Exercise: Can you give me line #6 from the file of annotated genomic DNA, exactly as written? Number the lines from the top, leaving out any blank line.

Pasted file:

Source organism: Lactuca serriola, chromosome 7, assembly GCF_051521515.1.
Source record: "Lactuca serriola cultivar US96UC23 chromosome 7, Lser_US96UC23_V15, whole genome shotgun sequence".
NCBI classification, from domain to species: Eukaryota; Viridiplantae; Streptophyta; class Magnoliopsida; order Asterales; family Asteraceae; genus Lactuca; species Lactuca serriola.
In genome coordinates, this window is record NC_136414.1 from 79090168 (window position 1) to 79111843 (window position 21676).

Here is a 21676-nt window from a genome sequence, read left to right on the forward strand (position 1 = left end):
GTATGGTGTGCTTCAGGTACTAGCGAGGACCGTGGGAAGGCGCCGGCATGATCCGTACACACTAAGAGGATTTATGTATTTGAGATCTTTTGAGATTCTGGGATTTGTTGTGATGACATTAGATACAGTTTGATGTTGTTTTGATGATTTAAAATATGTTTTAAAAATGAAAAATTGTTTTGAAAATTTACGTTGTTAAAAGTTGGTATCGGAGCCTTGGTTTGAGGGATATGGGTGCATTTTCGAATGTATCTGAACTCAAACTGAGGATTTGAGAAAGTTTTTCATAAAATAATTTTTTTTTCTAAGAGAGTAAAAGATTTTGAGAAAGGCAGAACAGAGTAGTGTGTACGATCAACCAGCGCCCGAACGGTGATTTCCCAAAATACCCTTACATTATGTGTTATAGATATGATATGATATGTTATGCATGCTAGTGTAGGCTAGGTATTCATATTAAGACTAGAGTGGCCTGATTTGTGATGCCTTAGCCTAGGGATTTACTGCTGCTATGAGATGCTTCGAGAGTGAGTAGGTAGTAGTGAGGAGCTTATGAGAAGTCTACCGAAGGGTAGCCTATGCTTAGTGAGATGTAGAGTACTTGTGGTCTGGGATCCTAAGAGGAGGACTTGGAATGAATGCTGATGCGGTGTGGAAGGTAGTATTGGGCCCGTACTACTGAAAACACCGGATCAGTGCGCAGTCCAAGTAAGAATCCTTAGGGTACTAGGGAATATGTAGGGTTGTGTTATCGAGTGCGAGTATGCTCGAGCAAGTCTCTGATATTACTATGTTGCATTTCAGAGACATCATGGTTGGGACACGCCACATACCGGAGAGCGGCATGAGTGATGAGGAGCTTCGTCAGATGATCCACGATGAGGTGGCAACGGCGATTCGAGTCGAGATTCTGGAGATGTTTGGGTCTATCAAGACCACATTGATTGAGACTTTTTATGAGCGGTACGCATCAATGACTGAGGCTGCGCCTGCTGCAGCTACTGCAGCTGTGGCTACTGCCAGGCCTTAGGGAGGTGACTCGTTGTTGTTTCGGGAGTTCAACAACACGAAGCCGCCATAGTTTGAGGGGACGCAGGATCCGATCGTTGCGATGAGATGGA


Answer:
GTATGGTGTGCTTCAGGTACTAGCGAGGACCGTGGGAAGGCGCCGGCATGATCCGTACACACTAAGAGGATTTATGTATTTGAGATCTTTTGAGATTCTGGGATTTGTTGTGATGACATTAGATACAGTTTGATGTTGTTTTGATGATTTAAAATATGTTTTAAAAATGAAAAATTGTTTTGAAAATTTACGTTGTTAAAAGTTGGTATCGGAGCCTTGGTTTGAGGGATATGGGTGCATTTTCGAATGTATCTGAACTCAAACTGAGGATTTGAGAAAGTTTTTCATAAAATAATTTTTTTTTCTAAGAGAGTAAAAGATTTTGAGAAAGGCAGAACAGAGTAGTGTGTACGATCAACCAGCGCCCGAACGGTGATTTCCCAAAATACCCTTACATTATGTGTTATAGATATGATATGATATGTTATGCATGCTAGTGTAGGCTAGGTATTCATATTAAGACTAGAGTGGCCTGATTTGTGATGCCTTAGCCTAGGGATTTACTGCTGCTATGAGATGCTTCGAGAGTGAGTAGGTAGTAGTGAGGAGCTTATGAGAAGTCTACCGAAGGGTAGCCTATGCTTAGTGAGATGTAGAGTACTTGTGGTCTGGGATCCTAAGAGGAGGACTTGGAATGAATGCTGATGCGGTGTGGAAGGTAGTATTGGGCCCGTACTACTGAAAACACCGGATCAGTGCGCAGTCCAAGTAAGAATCCTTAGGGTACTAGGGAATATGTAGGGTTGTGTTATCGAGTGCGAGTATGCTCGAGCAAGTCTCTGATATTACTATGTTGCATTTCAGAGACATCATGGTTGGGACACGCCACATACCGGAGAGCGGCATGAGTGATGAGGAGCTTCGTCAGATGATCCACGATGAGGTGGCAACGGCGATTCGAGTCGAGATTCTGGAGATGTTTGGGTCTATCAAGACCACATTGATTGAGACTTTTTATGAGCGGTACGCATCAATGACTGAGGCTGCGCCTGCTGCAGCTACTGCAGCTGTGGCTACTGCCAGGCCTTAGGGAGGTGACTCGTTGTTGTTTCGGGAGTTCAACAACACGAAGCCGCCATAGTTTGAGGGGACGCAGGATCCGATCGTTGCGATGAGATGGA